Ars deathwatch 2014: Companies on the edge of relevance

With all of the holiday cheer now behind us, it’s time to take stock of the year ahead. And while 2013 was a good year for the stock market and a somewhat better-than-recessionary year for the economy as a whole, the ravages of the past twelve months have placed a handful of technology-related companies at a crossroads—one that could lead to a miraculous recovery, an acquisition, or the sort of corporate undeath that turns them into intellectual property zombies that feed on other companies’ brains for survival.

Earlier this week, we reviewed my questionably accurate picks from last year, and I asked for your feedback on who should make this year’s watchlist. I also consulted with the great minds of the Ars staff for a sanity check and revisited financials and other data just to make sure there was some grounding in fact for the five companies that made my final list. The companies chosen meet at least two of the following criteria:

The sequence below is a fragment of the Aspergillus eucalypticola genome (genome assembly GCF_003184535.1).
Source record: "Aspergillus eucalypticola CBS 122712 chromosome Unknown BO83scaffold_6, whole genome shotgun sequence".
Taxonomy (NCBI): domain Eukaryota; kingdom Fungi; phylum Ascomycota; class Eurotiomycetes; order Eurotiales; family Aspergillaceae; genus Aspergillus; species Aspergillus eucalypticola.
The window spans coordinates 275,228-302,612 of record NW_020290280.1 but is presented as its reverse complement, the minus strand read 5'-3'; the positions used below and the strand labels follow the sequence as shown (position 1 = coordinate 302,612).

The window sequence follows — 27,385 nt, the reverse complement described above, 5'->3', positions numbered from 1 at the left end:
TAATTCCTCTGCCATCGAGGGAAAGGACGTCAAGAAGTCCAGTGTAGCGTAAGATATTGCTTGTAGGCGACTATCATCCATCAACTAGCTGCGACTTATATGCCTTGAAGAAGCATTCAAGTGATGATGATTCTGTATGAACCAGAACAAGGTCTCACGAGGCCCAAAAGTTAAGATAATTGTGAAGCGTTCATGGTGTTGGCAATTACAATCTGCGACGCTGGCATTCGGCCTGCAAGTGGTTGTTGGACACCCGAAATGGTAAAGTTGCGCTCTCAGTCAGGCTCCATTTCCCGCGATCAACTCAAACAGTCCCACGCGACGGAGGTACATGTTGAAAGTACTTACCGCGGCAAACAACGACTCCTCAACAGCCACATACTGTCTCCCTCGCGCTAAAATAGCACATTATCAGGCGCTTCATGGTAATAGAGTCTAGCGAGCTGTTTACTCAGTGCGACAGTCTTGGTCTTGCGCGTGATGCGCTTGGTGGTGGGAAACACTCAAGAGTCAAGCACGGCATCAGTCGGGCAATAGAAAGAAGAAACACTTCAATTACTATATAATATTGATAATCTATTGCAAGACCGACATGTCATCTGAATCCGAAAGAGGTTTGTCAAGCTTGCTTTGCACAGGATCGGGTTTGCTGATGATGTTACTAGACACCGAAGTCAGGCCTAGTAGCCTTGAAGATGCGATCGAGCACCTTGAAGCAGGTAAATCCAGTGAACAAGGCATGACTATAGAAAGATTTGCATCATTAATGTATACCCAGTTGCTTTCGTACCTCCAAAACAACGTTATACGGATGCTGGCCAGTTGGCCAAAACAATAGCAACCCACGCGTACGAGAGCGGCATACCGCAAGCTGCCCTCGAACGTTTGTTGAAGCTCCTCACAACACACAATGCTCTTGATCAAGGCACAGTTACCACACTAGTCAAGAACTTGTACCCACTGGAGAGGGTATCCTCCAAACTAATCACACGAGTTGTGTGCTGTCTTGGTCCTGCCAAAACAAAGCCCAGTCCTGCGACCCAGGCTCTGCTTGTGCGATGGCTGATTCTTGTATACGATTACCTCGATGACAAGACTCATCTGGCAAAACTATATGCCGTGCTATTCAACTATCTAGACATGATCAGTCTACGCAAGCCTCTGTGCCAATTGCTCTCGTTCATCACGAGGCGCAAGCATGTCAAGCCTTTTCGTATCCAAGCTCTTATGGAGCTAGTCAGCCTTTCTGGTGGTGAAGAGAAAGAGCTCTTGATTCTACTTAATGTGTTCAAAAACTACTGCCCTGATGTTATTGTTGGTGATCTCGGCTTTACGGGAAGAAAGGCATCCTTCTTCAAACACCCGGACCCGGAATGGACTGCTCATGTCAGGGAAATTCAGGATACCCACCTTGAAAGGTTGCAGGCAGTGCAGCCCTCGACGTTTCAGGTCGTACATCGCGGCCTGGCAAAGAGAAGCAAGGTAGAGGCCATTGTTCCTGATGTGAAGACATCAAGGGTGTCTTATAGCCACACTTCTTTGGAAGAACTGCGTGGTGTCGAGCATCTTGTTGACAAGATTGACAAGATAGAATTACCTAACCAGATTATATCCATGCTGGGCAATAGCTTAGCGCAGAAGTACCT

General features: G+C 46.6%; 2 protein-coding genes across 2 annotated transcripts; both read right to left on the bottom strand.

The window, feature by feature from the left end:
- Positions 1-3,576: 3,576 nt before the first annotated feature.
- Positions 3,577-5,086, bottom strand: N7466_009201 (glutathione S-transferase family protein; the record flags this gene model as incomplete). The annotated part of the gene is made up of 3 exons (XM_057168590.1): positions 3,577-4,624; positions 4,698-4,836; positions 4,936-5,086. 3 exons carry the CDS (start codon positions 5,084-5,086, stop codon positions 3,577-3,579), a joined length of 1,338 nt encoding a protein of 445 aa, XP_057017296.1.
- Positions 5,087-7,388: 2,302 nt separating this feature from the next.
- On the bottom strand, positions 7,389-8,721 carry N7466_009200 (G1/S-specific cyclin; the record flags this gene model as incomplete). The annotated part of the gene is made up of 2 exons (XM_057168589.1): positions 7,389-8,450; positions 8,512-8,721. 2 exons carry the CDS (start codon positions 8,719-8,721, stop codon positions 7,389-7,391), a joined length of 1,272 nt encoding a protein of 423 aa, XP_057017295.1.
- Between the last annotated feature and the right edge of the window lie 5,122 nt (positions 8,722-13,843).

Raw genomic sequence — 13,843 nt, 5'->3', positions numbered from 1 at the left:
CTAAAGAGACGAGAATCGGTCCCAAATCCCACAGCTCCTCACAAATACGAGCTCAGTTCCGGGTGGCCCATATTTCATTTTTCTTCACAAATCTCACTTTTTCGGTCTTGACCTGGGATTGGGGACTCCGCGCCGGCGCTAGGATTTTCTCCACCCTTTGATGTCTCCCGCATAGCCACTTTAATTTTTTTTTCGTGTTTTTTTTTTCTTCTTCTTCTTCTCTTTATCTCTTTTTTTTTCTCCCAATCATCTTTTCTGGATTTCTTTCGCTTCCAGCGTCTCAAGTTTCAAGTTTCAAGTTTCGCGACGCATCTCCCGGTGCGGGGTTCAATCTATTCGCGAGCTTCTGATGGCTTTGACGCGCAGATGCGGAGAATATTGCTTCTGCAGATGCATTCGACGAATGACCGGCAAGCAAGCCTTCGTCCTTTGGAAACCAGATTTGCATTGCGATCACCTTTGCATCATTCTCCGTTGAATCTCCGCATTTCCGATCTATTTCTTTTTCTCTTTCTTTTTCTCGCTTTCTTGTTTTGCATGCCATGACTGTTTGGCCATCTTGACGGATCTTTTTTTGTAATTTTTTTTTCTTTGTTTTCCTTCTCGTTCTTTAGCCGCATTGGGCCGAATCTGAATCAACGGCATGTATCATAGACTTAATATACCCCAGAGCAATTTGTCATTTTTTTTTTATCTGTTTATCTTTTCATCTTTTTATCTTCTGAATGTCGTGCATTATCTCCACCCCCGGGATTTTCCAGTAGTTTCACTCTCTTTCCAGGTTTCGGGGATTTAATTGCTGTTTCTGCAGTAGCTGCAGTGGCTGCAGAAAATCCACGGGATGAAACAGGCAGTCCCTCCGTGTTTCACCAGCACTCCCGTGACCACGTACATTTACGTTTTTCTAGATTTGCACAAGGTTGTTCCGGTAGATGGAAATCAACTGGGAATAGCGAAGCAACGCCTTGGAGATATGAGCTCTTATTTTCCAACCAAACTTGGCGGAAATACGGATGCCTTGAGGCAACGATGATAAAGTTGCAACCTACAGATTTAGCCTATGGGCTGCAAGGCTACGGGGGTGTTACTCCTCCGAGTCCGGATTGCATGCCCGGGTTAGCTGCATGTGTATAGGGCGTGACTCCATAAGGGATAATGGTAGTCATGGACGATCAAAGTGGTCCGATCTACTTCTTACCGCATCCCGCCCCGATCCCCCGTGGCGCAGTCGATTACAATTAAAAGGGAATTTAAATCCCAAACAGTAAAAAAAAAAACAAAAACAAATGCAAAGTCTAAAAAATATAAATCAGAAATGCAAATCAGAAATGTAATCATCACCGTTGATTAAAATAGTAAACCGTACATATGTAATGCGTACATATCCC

• An extended period of lost market share in their particular category
  • An extended period of financial losses or a pattern of annual losses
  • Serious management problems that raise questions about the business model or long-term strategy of the company

None of these criteria are necessarily indicators of future corporate health; companies have been turned around to succeed despite the piling on of these sorts of issues—companies like General Motors and Chrysler, for example. Of course, none of the companies on our list are likely to receive a federal bailout, either.

Read 31 remaining paragraphs | Comments

via Ars Technica


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